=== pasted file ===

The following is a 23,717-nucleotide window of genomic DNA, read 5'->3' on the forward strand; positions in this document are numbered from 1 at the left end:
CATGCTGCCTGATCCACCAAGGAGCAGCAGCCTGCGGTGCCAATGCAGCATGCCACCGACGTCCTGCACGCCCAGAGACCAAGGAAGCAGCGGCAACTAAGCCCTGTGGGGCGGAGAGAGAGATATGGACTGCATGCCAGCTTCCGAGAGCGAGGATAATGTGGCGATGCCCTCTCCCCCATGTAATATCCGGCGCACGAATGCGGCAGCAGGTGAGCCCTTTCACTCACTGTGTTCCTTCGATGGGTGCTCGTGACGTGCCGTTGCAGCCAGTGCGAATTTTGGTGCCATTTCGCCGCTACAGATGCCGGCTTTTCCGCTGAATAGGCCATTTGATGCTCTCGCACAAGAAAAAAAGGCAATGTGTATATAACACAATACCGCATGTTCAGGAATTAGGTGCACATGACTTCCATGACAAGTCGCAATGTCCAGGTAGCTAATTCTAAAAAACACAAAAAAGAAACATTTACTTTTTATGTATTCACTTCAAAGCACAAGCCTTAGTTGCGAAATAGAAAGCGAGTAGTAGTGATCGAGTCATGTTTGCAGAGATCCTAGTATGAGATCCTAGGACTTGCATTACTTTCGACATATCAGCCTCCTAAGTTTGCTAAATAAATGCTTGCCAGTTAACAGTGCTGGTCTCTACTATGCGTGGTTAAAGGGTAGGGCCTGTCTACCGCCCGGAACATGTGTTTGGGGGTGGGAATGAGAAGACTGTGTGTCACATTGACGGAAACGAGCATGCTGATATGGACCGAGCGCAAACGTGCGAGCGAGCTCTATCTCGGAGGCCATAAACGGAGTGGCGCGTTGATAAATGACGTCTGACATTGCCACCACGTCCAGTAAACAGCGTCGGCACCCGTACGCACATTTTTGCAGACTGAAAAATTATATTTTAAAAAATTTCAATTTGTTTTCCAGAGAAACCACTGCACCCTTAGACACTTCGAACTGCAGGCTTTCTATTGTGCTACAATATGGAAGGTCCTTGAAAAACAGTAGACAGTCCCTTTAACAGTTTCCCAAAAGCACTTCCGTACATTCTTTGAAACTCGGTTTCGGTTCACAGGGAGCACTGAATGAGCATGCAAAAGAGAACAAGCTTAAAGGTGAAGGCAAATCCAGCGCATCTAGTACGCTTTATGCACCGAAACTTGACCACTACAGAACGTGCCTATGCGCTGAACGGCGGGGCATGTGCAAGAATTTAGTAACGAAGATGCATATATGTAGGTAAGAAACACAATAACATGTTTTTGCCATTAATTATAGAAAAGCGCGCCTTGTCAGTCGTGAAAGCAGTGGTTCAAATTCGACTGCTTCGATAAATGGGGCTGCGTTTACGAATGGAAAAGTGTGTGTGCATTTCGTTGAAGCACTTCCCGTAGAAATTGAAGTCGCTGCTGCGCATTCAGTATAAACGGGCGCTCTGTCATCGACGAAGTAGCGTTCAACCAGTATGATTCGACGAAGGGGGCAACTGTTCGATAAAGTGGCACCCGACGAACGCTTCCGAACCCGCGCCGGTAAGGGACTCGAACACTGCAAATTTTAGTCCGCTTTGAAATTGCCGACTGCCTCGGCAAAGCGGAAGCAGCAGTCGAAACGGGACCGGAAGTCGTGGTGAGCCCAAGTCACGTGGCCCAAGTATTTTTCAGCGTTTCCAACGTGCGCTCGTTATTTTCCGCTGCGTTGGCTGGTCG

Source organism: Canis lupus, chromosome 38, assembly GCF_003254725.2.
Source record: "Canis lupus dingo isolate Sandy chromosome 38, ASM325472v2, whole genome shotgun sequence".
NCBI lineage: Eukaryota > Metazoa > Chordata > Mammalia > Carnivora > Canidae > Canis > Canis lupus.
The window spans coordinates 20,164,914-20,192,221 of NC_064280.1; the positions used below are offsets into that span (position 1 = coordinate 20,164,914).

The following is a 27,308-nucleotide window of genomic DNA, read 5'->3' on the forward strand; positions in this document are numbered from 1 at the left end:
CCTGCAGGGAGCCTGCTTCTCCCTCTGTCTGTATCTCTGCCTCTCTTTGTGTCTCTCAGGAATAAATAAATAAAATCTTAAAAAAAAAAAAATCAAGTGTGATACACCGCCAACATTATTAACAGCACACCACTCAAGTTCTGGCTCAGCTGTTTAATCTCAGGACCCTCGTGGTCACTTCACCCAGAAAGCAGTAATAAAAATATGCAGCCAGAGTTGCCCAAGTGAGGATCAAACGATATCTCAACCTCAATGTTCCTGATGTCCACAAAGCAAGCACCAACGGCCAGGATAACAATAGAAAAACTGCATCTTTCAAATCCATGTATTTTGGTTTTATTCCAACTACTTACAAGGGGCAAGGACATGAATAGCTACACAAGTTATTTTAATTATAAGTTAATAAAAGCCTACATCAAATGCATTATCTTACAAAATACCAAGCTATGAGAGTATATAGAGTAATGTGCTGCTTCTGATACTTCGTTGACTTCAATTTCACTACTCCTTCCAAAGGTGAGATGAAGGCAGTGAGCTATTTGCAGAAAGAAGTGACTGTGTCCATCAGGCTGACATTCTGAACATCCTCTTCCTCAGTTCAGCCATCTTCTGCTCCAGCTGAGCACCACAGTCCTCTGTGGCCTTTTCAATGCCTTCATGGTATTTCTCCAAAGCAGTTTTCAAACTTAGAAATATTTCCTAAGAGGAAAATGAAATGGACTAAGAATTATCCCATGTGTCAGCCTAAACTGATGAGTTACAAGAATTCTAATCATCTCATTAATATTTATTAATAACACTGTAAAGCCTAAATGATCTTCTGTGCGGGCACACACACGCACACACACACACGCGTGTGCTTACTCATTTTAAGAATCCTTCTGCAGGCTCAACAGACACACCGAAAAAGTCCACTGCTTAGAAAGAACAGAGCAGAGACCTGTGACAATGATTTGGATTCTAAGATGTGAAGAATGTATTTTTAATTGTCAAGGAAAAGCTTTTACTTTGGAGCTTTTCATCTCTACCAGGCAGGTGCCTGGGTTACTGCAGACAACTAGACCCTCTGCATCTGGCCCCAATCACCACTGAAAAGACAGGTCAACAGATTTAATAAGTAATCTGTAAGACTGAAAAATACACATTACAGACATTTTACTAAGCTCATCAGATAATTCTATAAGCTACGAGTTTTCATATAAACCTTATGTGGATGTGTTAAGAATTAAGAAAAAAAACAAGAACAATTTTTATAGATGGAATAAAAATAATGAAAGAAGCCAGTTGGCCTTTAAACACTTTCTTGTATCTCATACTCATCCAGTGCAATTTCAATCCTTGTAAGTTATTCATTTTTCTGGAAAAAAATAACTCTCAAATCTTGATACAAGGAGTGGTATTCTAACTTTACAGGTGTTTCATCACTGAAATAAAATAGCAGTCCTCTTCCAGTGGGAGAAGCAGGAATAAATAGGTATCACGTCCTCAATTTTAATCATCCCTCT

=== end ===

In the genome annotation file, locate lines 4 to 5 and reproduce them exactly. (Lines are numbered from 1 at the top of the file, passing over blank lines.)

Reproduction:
Source record: "Canis lupus dingo isolate Sandy chromosome 38, ASM325472v2, whole genome shotgun sequence".
NCBI lineage: Eukaryota > Metazoa > Chordata > Mammalia > Carnivora > Canidae > Canis > Canis lupus.